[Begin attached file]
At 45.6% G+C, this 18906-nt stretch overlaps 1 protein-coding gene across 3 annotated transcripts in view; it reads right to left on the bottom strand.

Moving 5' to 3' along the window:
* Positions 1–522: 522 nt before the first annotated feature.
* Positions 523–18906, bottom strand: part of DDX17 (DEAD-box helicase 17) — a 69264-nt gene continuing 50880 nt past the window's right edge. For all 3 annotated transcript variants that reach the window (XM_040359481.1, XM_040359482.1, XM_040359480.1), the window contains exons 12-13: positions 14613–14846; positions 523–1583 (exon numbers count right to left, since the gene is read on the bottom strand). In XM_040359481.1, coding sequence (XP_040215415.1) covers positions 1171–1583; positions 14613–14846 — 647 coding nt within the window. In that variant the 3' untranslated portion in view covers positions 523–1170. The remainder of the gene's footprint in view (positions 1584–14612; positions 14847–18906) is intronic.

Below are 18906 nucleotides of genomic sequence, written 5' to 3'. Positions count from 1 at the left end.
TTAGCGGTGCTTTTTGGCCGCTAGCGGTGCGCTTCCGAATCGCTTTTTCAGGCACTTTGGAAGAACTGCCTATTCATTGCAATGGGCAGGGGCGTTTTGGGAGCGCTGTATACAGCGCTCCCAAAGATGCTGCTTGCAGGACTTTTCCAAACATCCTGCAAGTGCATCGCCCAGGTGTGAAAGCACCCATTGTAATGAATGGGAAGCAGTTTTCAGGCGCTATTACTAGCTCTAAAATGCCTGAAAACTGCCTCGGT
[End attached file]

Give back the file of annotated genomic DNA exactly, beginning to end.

At 45.6% G+C, this 18906-nt stretch overlaps 1 protein-coding gene across 3 annotated transcripts in view; it reads right to left on the bottom strand.

Moving 5' to 3' along the window:
* Positions 1–522: 522 nt before the first annotated feature.
* Positions 523–18906, bottom strand: part of DDX17 (DEAD-box helicase 17) — a 69264-nt gene continuing 50880 nt past the window's right edge. For all 3 annotated transcript variants that reach the window (XM_040359481.1, XM_040359482.1, XM_040359480.1), the window contains exons 12-13: positions 14613–14846; positions 523–1583 (exon numbers count right to left, since the gene is read on the bottom strand). In XM_040359481.1, coding sequence (XP_040215415.1) covers positions 1171–1583; positions 14613–14846 — 647 coding nt within the window. In that variant the 3' untranslated portion in view covers positions 523–1170. The remainder of the gene's footprint in view (positions 1584–14612; positions 14847–18906) is intronic.

Below are 18906 nucleotides of genomic sequence, written 5' to 3'. Positions count from 1 at the left end.
TTAGCGGTGCTTTTTGGCCGCTAGCGGTGCGCTTCCGAATCGCTTTTTCAGGCACTTTGGAAGAACTGCCTATTCATTGCAATGGGCAGGGGCGTTTTGGGAGCGCTGTATACAGCGCTCCCAAAGATGCTGCTTGCAGGACTTTTCCAAACATCCTGCAAGTGCATCGCCCAGGTGTGAAAGCACCCATTGTAATGAATGGGAAGCAGTTTTCAGGCGCTATTACTAGCTCTAAAATGCCTGAAAACTGCCTCGGT